I thought we were going over backwards.
When he landed he bucked.
I grabbed the saddle horn
(thank you Camille;
when he bucked me off last October,
Camille asked me why I didn't hold onto the saddle horn.
Her voice came to me.)
I grabbed the horn with one hand,
and turned him sharply with the other,
while pushing with my inside leg.
He stopped.
I got off.
And started the three mile walk back.

I'm not sure if Winston was remembering last October,
or doesn't like riding in a big group, 
or was still upset about the gelding,
or didn't like Ray (wrong tribe? Not an appy or horsey tribe)
or was just in a pissy mood.
Half way back to the trailer he relaxed.
He's used to me hand walking him when he's worried.
He bumped my hand repeatedly with his nose,
thanking me for keeping him safe.

I told Brett
that I'm happy to trail ride with him.
But I'm not happy to do group rides.
It's not my thing
and clearly isn't Winston's either.

Friday, February 22, 2013

Comments from Judges

One of the (many) things that I love about dressage is the constant learning it involves.  The journey never ends.  You start with basics, at the bottom of the training scale, and move up to more difficult challenges as you gain strength and suppleness.  When you compete at a dressage show, you have other riders in your class and you can win ribbons but, really, you are competing against yourself; trying to improve, to solidify the basics, and move up the training pyramid.  And judges help you.

When you ride your test, it is broken into a number or steps.  For Winston and I there are 13-16 steps in the tests we are riding.  For each step, there is a short explanation of what the judge is looking for (i.e., willing and balanced transition, quality of gait, shape and size of circle).  Next to each movement, the judge gives a numerical score and also a comment about how you can improve that movement.  At the end, there is a space for the judge to write her comments about the overall ride.  Sometimes they just say "nice ride" or "need more bend."  Sometimes they write more.

Peggy Klump was the judge at El Sueno.  She made comments on my test next to each movement and she wrote long comments at the end.  It was very helpful.   Here are some photos Brett took of my first ride, at training level 2, on Saturday.  I tried to match the photo to the judge's comment as much as possible.

 Movement 3 (trot to corner, then go across the diagonal): "wrong bend at K; good straightness on diagonal" Score: 7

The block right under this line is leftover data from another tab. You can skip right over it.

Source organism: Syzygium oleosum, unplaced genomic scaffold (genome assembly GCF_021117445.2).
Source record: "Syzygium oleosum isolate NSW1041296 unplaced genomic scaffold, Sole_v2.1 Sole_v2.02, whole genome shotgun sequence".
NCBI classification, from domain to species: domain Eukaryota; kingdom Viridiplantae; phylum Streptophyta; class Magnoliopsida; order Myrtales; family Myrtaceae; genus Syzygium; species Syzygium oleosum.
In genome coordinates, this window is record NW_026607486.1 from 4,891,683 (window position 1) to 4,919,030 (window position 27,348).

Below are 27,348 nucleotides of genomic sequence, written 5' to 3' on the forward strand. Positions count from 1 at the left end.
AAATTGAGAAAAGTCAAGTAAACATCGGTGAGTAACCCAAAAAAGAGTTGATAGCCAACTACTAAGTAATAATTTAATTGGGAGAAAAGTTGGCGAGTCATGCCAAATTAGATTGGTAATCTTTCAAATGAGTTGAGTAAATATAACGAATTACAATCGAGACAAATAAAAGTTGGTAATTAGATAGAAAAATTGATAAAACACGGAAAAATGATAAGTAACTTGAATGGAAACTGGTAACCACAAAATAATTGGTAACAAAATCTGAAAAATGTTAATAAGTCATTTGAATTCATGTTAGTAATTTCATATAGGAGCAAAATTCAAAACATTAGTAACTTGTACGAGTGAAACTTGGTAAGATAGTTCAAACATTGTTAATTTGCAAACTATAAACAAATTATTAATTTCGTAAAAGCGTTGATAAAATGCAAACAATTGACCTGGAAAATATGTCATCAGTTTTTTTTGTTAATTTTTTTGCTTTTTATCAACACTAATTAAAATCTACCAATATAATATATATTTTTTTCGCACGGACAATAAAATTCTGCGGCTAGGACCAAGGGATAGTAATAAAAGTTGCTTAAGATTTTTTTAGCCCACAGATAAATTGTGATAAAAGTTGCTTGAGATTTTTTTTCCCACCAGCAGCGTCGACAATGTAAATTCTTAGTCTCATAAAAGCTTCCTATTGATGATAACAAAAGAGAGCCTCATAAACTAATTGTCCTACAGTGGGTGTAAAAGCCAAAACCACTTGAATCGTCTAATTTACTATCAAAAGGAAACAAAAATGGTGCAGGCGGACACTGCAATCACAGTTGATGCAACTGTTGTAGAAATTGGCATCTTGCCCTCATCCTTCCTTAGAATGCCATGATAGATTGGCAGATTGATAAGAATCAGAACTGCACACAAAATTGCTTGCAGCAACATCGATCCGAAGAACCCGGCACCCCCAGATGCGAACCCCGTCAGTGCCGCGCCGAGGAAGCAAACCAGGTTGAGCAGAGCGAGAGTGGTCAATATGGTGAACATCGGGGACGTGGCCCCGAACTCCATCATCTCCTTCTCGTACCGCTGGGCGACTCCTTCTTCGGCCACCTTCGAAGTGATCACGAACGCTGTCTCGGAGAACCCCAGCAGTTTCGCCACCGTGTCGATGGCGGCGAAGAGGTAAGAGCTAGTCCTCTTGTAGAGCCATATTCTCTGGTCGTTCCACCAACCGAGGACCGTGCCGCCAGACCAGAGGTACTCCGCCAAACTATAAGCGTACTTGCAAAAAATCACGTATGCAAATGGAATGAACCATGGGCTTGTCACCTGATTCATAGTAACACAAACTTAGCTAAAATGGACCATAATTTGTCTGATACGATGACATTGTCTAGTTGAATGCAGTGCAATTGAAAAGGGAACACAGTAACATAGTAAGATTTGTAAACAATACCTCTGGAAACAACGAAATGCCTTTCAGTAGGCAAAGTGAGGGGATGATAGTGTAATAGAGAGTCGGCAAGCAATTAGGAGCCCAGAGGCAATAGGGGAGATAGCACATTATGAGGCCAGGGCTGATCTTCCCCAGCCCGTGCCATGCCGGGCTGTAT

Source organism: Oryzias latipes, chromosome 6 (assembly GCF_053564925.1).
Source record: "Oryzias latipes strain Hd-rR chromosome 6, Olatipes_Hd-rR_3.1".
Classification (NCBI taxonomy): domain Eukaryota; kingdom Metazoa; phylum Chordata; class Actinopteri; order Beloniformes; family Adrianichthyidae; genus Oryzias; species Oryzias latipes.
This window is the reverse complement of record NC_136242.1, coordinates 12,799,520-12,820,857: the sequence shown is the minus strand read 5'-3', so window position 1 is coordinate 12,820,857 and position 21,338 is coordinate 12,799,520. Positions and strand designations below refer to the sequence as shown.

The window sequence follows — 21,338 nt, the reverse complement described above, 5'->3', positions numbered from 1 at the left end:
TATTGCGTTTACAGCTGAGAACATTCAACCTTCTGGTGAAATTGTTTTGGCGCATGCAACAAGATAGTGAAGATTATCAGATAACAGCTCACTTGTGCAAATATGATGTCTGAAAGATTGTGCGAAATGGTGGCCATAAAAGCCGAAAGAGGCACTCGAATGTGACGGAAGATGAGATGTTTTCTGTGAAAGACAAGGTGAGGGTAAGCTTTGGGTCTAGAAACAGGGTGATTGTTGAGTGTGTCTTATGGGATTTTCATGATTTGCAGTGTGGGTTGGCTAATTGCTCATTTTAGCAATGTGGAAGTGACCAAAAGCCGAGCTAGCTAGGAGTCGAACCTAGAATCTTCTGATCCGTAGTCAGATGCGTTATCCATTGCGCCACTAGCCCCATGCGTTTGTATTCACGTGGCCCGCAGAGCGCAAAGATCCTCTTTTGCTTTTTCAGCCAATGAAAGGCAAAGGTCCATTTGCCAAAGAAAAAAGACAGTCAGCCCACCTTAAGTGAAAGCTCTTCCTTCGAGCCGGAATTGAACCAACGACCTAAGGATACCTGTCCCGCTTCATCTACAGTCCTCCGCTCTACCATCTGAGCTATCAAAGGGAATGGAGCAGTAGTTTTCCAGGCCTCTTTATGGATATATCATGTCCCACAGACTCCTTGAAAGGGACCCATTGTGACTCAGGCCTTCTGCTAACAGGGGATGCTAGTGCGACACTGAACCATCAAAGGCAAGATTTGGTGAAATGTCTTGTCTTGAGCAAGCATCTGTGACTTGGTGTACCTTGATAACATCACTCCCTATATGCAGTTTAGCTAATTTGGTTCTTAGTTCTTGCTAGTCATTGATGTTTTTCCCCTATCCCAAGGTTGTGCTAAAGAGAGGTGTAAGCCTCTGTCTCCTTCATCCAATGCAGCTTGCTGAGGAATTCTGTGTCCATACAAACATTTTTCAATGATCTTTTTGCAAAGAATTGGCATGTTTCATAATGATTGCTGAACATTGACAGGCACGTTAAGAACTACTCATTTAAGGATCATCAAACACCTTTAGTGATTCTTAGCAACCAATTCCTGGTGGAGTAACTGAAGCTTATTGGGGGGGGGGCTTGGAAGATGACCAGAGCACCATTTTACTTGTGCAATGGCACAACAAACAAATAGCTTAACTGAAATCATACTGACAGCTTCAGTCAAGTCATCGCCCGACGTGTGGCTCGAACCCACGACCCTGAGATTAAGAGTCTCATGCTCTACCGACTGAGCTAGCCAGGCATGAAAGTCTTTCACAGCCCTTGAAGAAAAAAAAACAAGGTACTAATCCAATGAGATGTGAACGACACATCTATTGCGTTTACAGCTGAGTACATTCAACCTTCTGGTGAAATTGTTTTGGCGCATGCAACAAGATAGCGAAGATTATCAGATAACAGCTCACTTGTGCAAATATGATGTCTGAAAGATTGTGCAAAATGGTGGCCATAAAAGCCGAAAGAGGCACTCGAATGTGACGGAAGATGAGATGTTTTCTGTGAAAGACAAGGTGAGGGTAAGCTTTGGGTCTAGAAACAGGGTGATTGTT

Movement 9 (free walk): "jigged/not ridden to M"  Score: 5

 Movement 11 (20m circle): "steady contact - needs impulsion" score: 6.5

 Movement 12 (trot across diagonal): "unclear bending through corners, drifts left to S" score: 6.5

At the end of the score sheet, the judge wrote me a novel with lots of advice for how I can improve.  The cool thing is that she pointed out the same things I noticed.  Her comments are accurate, fair and motivating.
Capable pair that shows some solid basic connection and obedience.  However, too bad you give away so many chances for great scores with inaccurate or sloppy lines.  Ride precisely, show control and balance using corners to help create self carriage and also show balance and impulsion.  With polish this pair is capable of brilliant performance.
We have lots of homework before the next show.  Lots and lots of homework.  Always. But capable of brilliance?  Made my day!  And I certainly feel motivated to improve.




Thursday, February 21, 2013

Lions and Tigers and Mirrors - oh my!

Winston had his first encounter with mirrors at the El Sueno show.  I walked him past the mirrors on Friday before the show started but he acted like he had never seen them before when we entered the court for our first test on Saturday.
The court was beautiful with a comfortable grassy area for sitting and watching.

Winston wasn't happy, but he walked calmly past the mirrors, giving them the hairy eyeball as he went.

He's looking at another bank of mirrors.  They were everywhere.

Getting his focus back: the first trot circle


There's those mirrors again- but he listened to me.  Note the ear cocked back.  (note to self: look up!)


Wednesday, February 20, 2013

A Wee Bit of Snow

All day yesterday, the weather report kept getting worse and worse.  By the time I got home from work, they were calling for heavy snow in the evening and overnight.  We were expected to get in the neighborhood of six inches which is a lot for us.  When we went to bed, close to 11:00, it was very windy and we could hear ice being hurled against the windows.  But no snow. 

This morning, we woke to half an inch of snow and clear skies.  It must have also rained before the skies cleared and the temperatures dropped into the 20s because there was a thin sheet of ice covering the snow, the sidewalks and the patches of bare ground.  Walking down to the barn was a treacherous.  I thought of Lori and Kate falling on ice recently and walked extra slowly and carefully.


The horses were hanging out at the bottom of the pasture in the sun but they came running when they heard Brett with the hay cart.
video


The sun stayed out all day but the wind hung around as well so temperatures were far from comfortable.  It was, however, enough to melt the snow by noontime.  In the late afternoon, we let the horses out to graze a bit.

Poor Jackson can't come out and graze.  With his insulin resistant condition, grazing on green grass would put him into a tailspin.  He doesn't understand that of course.  He stood in his paddock looking forlorn and giving me the stink eye.

The donkeys begged to come out but they don't have grazing privileges either.  They look sweet and innocent here, but they REFUSE to be caught and we don't enjoy the "challenge" of getting them back into the pasture.